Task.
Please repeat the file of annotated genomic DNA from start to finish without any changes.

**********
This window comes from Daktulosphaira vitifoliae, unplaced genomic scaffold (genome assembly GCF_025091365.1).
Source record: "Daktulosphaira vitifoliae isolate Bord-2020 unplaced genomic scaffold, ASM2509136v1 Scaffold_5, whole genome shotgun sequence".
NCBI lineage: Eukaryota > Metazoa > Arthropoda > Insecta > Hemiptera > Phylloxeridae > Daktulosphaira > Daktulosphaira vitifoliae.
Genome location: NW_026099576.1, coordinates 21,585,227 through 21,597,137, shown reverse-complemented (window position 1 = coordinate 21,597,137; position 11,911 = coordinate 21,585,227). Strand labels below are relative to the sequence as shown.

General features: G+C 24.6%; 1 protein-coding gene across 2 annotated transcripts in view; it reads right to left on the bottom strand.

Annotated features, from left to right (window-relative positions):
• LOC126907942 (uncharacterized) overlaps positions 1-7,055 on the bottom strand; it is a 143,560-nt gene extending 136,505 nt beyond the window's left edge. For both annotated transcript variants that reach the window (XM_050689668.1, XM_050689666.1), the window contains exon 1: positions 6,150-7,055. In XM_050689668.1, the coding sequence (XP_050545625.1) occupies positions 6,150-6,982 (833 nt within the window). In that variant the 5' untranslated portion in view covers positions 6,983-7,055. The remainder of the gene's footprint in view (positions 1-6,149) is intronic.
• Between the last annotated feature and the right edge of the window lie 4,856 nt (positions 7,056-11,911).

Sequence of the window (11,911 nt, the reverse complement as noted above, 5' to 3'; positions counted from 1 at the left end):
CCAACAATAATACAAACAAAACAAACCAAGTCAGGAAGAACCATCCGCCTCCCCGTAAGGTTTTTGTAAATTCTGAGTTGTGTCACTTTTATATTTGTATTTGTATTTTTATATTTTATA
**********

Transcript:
This window comes from Daktulosphaira vitifoliae, unplaced genomic scaffold (genome assembly GCF_025091365.1).
Source record: "Daktulosphaira vitifoliae isolate Bord-2020 unplaced genomic scaffold, ASM2509136v1 Scaffold_5, whole genome shotgun sequence".
NCBI lineage: Eukaryota > Metazoa > Arthropoda > Insecta > Hemiptera > Phylloxeridae > Daktulosphaira > Daktulosphaira vitifoliae.
Genome location: NW_026099576.1, coordinates 21,585,227 through 21,597,137, shown reverse-complemented (window position 1 = coordinate 21,597,137; position 11,911 = coordinate 21,585,227). Strand labels below are relative to the sequence as shown.

General features: G+C 24.6%; 1 protein-coding gene across 2 annotated transcripts in view; it reads right to left on the bottom strand.

Annotated features, from left to right (window-relative positions):
• LOC126907942 (uncharacterized) overlaps positions 1-7,055 on the bottom strand; it is a 143,560-nt gene extending 136,505 nt beyond the window's left edge. For both annotated transcript variants that reach the window (XM_050689668.1, XM_050689666.1), the window contains exon 1: positions 6,150-7,055. In XM_050689668.1, the coding sequence (XP_050545625.1) occupies positions 6,150-6,982 (833 nt within the window). In that variant the 5' untranslated portion in view covers positions 6,983-7,055. The remainder of the gene's footprint in view (positions 1-6,149) is intronic.
• Between the last annotated feature and the right edge of the window lie 4,856 nt (positions 7,056-11,911).

Sequence of the window (11,911 nt, the reverse complement as noted above, 5' to 3'; positions counted from 1 at the left end):
CCAACAATAATACAAACAAAACAAACCAAGTCAGGAAGAACCATCCGCCTCCCCGTAAGGTTTTTGTAAATTCTGAGTTGTGTCACTTTTATATTTGTATTTGTATTTTTATATTTTATA